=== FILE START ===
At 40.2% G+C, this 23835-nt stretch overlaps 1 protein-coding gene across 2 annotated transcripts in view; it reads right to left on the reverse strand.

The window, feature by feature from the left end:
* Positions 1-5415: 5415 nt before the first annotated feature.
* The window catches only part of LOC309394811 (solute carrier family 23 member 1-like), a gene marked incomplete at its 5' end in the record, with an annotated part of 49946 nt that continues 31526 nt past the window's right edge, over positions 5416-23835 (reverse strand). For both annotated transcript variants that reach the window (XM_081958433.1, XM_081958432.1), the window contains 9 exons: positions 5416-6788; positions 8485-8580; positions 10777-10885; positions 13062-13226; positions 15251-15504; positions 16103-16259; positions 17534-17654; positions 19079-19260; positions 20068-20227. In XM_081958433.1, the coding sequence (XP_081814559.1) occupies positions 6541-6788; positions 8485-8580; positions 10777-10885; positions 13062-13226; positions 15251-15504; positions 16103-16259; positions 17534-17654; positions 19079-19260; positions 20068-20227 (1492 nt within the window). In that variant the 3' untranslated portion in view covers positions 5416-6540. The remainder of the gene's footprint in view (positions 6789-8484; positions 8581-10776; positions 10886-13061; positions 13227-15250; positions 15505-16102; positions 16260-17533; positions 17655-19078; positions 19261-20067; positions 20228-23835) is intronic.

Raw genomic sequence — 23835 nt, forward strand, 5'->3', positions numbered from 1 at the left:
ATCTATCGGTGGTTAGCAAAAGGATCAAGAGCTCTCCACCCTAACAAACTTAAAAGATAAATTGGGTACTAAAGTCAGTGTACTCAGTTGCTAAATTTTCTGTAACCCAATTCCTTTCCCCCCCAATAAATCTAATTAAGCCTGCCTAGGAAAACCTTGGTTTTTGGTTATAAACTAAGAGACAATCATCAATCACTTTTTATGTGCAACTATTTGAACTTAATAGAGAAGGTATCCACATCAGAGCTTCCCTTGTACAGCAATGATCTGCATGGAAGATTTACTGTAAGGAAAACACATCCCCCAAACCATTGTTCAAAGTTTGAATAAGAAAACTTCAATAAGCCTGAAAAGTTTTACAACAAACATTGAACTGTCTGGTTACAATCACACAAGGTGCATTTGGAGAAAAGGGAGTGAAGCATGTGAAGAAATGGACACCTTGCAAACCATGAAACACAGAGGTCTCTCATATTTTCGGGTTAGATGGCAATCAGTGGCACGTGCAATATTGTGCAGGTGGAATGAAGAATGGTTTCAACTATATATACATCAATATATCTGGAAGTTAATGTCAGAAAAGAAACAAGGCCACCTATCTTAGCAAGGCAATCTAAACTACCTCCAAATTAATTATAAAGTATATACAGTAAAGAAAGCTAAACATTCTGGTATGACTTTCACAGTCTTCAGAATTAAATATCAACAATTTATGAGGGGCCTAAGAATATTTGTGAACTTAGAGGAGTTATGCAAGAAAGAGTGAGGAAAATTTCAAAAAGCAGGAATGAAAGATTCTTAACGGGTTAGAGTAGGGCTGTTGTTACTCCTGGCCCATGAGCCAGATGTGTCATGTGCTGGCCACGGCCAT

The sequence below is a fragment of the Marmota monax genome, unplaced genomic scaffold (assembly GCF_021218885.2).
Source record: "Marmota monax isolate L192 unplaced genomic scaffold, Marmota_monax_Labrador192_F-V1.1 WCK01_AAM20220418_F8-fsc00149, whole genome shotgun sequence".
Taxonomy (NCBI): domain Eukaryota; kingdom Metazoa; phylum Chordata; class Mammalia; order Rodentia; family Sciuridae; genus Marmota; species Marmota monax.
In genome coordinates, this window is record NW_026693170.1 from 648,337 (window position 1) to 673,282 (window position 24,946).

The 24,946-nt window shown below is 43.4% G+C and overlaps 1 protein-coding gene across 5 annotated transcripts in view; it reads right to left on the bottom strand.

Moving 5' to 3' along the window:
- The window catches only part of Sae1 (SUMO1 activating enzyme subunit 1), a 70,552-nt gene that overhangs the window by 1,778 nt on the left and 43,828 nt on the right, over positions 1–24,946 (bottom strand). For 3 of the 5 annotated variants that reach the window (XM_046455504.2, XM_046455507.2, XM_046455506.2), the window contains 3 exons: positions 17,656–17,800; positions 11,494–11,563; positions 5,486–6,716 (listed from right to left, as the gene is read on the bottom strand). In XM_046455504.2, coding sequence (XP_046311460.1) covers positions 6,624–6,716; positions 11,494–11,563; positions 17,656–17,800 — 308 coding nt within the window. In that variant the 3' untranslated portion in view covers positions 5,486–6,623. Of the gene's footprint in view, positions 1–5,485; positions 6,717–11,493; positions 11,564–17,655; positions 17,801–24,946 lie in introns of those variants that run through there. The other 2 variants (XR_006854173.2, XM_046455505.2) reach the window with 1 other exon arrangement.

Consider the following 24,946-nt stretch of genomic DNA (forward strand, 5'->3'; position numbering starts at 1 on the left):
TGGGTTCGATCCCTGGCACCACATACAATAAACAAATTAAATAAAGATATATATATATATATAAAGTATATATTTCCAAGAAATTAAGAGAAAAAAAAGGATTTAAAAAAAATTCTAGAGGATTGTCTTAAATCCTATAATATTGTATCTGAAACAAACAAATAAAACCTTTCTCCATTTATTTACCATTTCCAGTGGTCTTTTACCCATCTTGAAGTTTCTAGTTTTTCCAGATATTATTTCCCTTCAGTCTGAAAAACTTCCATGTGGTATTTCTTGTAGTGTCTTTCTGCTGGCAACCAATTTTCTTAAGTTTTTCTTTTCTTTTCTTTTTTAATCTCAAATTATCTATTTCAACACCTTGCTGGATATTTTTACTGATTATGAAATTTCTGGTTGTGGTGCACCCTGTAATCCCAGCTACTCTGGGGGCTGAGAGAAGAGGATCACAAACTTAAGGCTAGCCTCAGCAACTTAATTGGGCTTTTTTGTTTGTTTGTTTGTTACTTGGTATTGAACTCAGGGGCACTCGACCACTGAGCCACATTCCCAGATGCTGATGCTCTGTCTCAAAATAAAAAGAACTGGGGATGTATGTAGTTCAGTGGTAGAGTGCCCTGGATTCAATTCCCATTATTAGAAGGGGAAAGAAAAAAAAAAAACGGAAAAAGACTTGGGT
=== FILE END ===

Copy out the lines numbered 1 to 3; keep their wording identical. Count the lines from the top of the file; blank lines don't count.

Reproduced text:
At 40.2% G+C, this 23835-nt stretch overlaps 1 protein-coding gene across 2 annotated transcripts in view; it reads right to left on the reverse strand.

The window, feature by feature from the left end:
* Positions 1-5415: 5415 nt before the first annotated feature.